It all started with Henry C. Hooker, a New Hampshire native, who came west to strike it rich in the California Gold Rush. When he got to Hangtown (now known as Placerville, off Highway 50) in 1853, Hooker figured out that a business selling hardware and other merchandise to the gold-seekers might itself turn into gold. Indeed it did!

His hardware business flourished and he also started purchasing cattle and driving them over the Sierra to Carson City to sell for top prices. Life was good until a devastating fire burned down much of Hangtown, including Hooker’s hardware business and hidden money. The clever entrepreneur again figured out a much-needed niche and decided to fill it. He knew turkeys were not available around Carson City, and with the holidays approaching, if he could somehow get the feathered critters to Nevada, he might hit the jackpot. Hungry miners and others would give anything for a delicious change from sourdough and bacon.

With all he had left, Hooker purchased 500 turkeys for $1.50 each, hired a helper, got two dogs to help herd the animals, and began one of the oddest events in Western History—a Turkey Drive!

The distance between Hangtown and Carson City was more than 60 miles of rugged mountain terrain. To complicate matters, portions of the trip would be over a snow-covered region of the Sierra. Hooker had the turkeys walk through warm tar, then sand, to give them protection while making the journey through the snow.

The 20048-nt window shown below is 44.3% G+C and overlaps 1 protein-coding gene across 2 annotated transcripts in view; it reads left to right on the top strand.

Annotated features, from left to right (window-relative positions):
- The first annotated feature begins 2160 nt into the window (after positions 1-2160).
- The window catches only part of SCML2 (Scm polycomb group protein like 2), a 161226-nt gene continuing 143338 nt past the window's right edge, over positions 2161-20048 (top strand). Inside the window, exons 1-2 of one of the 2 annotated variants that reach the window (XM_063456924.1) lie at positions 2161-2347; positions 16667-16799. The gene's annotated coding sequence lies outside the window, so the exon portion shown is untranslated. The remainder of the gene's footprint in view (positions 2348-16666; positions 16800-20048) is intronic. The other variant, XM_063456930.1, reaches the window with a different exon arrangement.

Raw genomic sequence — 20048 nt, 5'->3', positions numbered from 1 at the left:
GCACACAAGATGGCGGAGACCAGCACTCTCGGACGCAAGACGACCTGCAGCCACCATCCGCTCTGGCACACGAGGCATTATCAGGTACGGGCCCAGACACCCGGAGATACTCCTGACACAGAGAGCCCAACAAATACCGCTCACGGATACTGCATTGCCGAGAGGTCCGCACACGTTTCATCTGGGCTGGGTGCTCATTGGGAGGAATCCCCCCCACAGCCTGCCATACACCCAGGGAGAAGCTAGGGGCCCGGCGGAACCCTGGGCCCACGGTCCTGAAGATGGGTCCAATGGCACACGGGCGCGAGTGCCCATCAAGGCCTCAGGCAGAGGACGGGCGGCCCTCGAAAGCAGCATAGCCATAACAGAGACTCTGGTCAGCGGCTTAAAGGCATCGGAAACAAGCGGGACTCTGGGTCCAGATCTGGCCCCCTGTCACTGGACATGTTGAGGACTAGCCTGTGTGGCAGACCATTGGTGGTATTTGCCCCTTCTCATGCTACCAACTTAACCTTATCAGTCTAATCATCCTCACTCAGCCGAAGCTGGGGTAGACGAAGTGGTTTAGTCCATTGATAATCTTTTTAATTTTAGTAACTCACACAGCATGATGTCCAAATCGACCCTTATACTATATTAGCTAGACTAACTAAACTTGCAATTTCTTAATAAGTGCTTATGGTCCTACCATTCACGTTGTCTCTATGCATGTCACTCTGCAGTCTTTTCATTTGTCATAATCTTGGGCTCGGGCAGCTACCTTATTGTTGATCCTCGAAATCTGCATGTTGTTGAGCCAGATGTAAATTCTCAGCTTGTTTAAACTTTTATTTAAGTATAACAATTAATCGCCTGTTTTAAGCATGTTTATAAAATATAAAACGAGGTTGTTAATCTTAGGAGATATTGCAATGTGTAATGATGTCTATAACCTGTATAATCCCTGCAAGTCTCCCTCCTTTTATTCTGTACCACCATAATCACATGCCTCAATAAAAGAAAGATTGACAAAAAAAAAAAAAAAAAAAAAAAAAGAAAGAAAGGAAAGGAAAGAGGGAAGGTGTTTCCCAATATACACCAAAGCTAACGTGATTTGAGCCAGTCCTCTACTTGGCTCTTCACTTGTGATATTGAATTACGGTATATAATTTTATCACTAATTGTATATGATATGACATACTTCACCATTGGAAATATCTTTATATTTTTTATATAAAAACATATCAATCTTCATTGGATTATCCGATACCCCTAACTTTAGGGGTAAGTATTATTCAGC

It must have been quite a sight to see two men, two dogs and 500 turkeys leave Hangtown amongst sneers and laughter from some who thought the ludicrous idea was doomed from the start. But Hooker was not one to give up, even though the turkeys usually poked along as they headed east toward the Summit. Wrote one scribe in jest: The dogs hardly panted and Hooker’s horse even put on weight. Camp was made in the evening whenever the turkeys decided to stop. The little critters roosted on the ground.”

Although difficult to control at times, the turkey herd made it up to the Sierra Summit and then began the treacherous trip down. At one point, over enthusiastic barking dogs caused them to stampede—taking flight over a ledge, causing a horrified Hooker to later recount: I had the most indescribable feeling of my whole life…Now my only earthly possessions were lost!”

But strangely enough, after the turkeys landed below, instead of scattering in different directions, they cackled to each other and miraculously reassembled. Hooker and his crew made their way down the precipice to find the birds waiting for their journey to continue. They drove on to Carson City, where cheering miners and townspeople paid plenty for the rare delicacy in time for Holiday meals.

Hooker’s hunch had been correct. He returned to Hangtown and later moved to Arizona, where he ended up a successful ranch baron, thanks–in part–to his creative Turkey Drive in the holiday season of 1866.